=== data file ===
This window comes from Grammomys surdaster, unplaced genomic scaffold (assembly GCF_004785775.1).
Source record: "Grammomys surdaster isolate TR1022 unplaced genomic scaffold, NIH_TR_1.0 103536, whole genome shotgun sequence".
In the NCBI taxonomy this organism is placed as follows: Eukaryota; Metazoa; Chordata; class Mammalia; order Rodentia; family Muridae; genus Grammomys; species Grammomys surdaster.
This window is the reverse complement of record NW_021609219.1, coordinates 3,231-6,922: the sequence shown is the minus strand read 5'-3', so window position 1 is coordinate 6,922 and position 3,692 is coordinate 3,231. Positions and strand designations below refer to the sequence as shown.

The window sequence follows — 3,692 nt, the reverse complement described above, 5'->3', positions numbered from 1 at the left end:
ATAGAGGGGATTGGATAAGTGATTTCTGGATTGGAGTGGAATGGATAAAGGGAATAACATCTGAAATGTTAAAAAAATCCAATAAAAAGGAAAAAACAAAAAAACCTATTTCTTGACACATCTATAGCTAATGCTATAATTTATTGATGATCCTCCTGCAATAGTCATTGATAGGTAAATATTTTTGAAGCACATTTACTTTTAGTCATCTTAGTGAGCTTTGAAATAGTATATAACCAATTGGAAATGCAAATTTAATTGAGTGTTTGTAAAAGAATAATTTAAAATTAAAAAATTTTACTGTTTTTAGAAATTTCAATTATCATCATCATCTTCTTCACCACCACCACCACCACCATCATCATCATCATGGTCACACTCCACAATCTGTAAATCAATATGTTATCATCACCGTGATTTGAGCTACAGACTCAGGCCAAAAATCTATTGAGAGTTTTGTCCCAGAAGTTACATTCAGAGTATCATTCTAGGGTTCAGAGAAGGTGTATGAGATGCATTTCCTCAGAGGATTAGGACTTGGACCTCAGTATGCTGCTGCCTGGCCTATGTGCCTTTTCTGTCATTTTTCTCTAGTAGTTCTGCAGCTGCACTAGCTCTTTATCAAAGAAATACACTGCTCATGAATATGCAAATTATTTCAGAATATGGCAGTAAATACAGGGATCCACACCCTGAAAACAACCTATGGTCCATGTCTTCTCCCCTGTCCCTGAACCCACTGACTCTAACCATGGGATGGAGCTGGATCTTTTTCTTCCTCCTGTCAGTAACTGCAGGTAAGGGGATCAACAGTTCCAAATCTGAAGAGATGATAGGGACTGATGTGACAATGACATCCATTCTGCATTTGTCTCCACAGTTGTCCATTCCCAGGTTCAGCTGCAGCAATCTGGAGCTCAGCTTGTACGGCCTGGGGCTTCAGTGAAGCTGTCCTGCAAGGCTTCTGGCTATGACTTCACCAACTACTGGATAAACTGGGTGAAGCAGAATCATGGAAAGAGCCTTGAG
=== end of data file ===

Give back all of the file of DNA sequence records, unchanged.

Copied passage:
This window comes from Grammomys surdaster, unplaced genomic scaffold (assembly GCF_004785775.1).
Source record: "Grammomys surdaster isolate TR1022 unplaced genomic scaffold, NIH_TR_1.0 103536, whole genome shotgun sequence".
In the NCBI taxonomy this organism is placed as follows: Eukaryota; Metazoa; Chordata; class Mammalia; order Rodentia; family Muridae; genus Grammomys; species Grammomys surdaster.
This window is the reverse complement of record NW_021609219.1, coordinates 3,231-6,922: the sequence shown is the minus strand read 5'-3', so window position 1 is coordinate 6,922 and position 3,692 is coordinate 3,231. Positions and strand designations below refer to the sequence as shown.

The window sequence follows — 3,692 nt, the reverse complement described above, 5'->3', positions numbered from 1 at the left end:
ATAGAGGGGATTGGATAAGTGATTTCTGGATTGGAGTGGAATGGATAAAGGGAATAACATCTGAAATGTTAAAAAAATCCAATAAAAAGGAAAAAACAAAAAAACCTATTTCTTGACACATCTATAGCTAATGCTATAATTTATTGATGATCCTCCTGCAATAGTCATTGATAGGTAAATATTTTTGAAGCACATTTACTTTTAGTCATCTTAGTGAGCTTTGAAATAGTATATAACCAATTGGAAATGCAAATTTAATTGAGTGTTTGTAAAAGAATAATTTAAAATTAAAAAATTTTACTGTTTTTAGAAATTTCAATTATCATCATCATCTTCTTCACCACCACCACCACCACCATCATCATCATCATGGTCACACTCCACAATCTGTAAATCAATATGTTATCATCACCGTGATTTGAGCTACAGACTCAGGCCAAAAATCTATTGAGAGTTTTGTCCCAGAAGTTACATTCAGAGTATCATTCTAGGGTTCAGAGAAGGTGTATGAGATGCATTTCCTCAGAGGATTAGGACTTGGACCTCAGTATGCTGCTGCCTGGCCTATGTGCCTTTTCTGTCATTTTTCTCTAGTAGTTCTGCAGCTGCACTAGCTCTTTATCAAAGAAATACACTGCTCATGAATATGCAAATTATTTCAGAATATGGCAGTAAATACAGGGATCCACACCCTGAAAACAACCTATGGTCCATGTCTTCTCCCCTGTCCCTGAACCCACTGACTCTAACCATGGGATGGAGCTGGATCTTTTTCTTCCTCCTGTCAGTAACTGCAGGTAAGGGGATCAACAGTTCCAAATCTGAAGAGATGATAGGGACTGATGTGACAATGACATCCATTCTGCATTTGTCTCCACAGTTGTCCATTCCCAGGTTCAGCTGCAGCAATCTGGAGCTCAGCTTGTACGGCCTGGGGCTTCAGTGAAGCTGTCCTGCAAGGCTTCTGGCTATGACTTCACCAACTACTGGATAAACTGGGTGAAGCAGAATCATGGAAAGAGCCTTGAG